Sir, - The demand by some in Congress that Turkey acknowledge the Armenian genocide evokes a wry smile from this Serb ("Armenians: Call slaughter 'genocide,'" October 22). Another genocide has never been properly acknowledged, spawning repercussions aplenty. I refer to the WW2 butchery of hundreds of thousands of civilian Serbs in Croatia and Bosnia, whose only political ambition in 1941 was to lie low given that Serbia proper was under brutal German occupation, and whose only crime was their national and religious identity. It was summed up by the Ustasha regime's deputy leader Mile Budak, who decreed in June 1941 that a third of Serbs were to be killed, a third expelled, and the rest converted. Surviving Serbs were forcibly converted en masse to Catholicism.
There should have been no surprise when the Krajina Serbs objected, in 1990, to being railroaded into a secessionist Croatia led by Franjo Tudjman, who was unrepentant about the Ustasha's misdeeds. Yet most outside observers accused the Serbs of unnecessarily dredging up the past.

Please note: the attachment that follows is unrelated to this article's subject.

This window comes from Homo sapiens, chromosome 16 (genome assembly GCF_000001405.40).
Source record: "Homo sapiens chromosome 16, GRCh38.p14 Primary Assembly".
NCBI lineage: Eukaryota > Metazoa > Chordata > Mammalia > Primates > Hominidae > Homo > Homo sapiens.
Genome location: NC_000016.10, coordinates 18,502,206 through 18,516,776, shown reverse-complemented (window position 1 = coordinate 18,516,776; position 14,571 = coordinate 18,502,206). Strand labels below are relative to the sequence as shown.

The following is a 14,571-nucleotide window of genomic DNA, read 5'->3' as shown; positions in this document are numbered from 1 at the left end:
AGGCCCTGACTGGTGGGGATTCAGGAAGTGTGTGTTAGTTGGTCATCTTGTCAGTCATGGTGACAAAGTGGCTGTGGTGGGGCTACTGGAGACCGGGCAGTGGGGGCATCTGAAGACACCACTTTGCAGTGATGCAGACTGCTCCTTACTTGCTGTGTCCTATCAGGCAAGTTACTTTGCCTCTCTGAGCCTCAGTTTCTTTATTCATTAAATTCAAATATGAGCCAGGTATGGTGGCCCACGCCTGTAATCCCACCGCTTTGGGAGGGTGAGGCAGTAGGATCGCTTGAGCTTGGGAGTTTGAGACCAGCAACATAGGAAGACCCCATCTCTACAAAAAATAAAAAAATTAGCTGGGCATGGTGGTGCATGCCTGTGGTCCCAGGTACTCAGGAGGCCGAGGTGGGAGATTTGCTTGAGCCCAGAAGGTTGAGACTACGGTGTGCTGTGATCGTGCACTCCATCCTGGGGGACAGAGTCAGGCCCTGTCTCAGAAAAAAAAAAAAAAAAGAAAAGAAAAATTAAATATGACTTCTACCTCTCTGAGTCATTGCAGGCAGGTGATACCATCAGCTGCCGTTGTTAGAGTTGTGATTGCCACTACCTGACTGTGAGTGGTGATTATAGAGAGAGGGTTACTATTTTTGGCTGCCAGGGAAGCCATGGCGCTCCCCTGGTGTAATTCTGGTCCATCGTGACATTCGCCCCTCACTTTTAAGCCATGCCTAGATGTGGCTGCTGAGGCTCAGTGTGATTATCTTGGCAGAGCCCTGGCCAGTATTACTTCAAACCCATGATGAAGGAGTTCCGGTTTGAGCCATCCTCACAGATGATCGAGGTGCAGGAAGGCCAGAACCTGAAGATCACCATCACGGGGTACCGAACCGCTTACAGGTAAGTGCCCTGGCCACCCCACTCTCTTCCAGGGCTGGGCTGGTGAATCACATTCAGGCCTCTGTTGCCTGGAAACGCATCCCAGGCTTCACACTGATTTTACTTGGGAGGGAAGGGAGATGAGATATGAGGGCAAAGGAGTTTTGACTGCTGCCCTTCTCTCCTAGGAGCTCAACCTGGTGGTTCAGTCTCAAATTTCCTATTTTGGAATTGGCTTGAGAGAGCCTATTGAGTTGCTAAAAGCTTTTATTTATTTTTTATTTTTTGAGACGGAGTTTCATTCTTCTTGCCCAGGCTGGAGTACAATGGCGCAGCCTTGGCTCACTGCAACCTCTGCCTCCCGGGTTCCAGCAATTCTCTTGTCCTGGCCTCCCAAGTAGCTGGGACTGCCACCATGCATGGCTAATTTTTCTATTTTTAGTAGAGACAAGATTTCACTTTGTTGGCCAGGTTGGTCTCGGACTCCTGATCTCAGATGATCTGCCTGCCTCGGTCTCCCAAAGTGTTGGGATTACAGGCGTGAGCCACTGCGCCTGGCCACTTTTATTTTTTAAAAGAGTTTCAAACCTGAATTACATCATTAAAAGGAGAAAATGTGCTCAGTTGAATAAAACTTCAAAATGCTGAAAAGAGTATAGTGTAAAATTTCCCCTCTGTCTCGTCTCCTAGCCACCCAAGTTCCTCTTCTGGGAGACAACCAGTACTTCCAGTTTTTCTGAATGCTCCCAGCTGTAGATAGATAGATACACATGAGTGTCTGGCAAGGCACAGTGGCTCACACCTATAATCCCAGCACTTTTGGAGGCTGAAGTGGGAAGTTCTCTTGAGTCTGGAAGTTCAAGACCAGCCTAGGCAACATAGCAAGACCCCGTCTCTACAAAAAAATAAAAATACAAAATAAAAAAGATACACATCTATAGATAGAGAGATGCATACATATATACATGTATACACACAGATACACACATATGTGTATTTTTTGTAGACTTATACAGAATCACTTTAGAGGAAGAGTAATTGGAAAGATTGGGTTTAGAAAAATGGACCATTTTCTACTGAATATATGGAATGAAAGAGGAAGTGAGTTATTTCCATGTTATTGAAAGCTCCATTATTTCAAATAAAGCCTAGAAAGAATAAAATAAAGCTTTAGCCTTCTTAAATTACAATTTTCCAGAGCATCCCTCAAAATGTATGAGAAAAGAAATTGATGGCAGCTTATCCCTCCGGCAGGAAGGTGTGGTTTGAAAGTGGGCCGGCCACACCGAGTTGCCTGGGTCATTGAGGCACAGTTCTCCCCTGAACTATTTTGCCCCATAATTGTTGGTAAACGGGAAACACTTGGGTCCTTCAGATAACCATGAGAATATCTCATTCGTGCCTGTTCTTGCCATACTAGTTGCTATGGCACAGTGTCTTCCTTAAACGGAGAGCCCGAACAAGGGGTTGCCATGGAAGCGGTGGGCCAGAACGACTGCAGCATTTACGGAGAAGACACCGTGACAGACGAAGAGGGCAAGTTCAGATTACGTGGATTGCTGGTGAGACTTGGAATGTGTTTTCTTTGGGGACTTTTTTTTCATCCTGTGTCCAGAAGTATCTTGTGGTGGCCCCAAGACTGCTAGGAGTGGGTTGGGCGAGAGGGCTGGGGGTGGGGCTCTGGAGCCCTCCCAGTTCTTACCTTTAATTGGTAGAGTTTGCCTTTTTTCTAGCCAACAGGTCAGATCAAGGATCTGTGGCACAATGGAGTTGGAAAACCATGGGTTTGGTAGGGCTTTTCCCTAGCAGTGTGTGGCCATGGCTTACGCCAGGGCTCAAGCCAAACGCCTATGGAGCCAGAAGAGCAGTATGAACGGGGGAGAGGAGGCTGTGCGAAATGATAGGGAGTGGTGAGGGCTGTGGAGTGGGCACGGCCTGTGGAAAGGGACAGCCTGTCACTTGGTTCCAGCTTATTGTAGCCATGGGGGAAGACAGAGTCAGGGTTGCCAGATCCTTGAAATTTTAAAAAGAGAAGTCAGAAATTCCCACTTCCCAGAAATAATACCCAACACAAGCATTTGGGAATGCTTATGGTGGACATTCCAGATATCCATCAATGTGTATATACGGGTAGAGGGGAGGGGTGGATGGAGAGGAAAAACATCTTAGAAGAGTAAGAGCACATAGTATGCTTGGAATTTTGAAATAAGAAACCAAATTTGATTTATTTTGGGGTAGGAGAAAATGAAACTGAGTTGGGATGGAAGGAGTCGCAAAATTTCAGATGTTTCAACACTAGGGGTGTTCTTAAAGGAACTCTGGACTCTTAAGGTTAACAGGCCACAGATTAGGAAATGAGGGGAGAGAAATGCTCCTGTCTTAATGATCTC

Tudjman's 1989 Wastelands of History, a revisionist whitewash of the Ustasha, was dismissed as an unfortunate slip of the tongue, and his proud boast during Croatia's first free elections that his wife was neither Serb nor Jew deemed a mere indiscretion, while his subsequent withdrawal of the Serbs' constitutional status as one of Croatia's two historical nations was brushed aside as a petty detail. Worse still, the renaming of Croatian streets after Budak went unremarked. No wonder the Krajina Serbs took up arms.
The Krajina Serb nation was ethnically cleansed in 1995. It is owed an apology, and not just by Zagreb.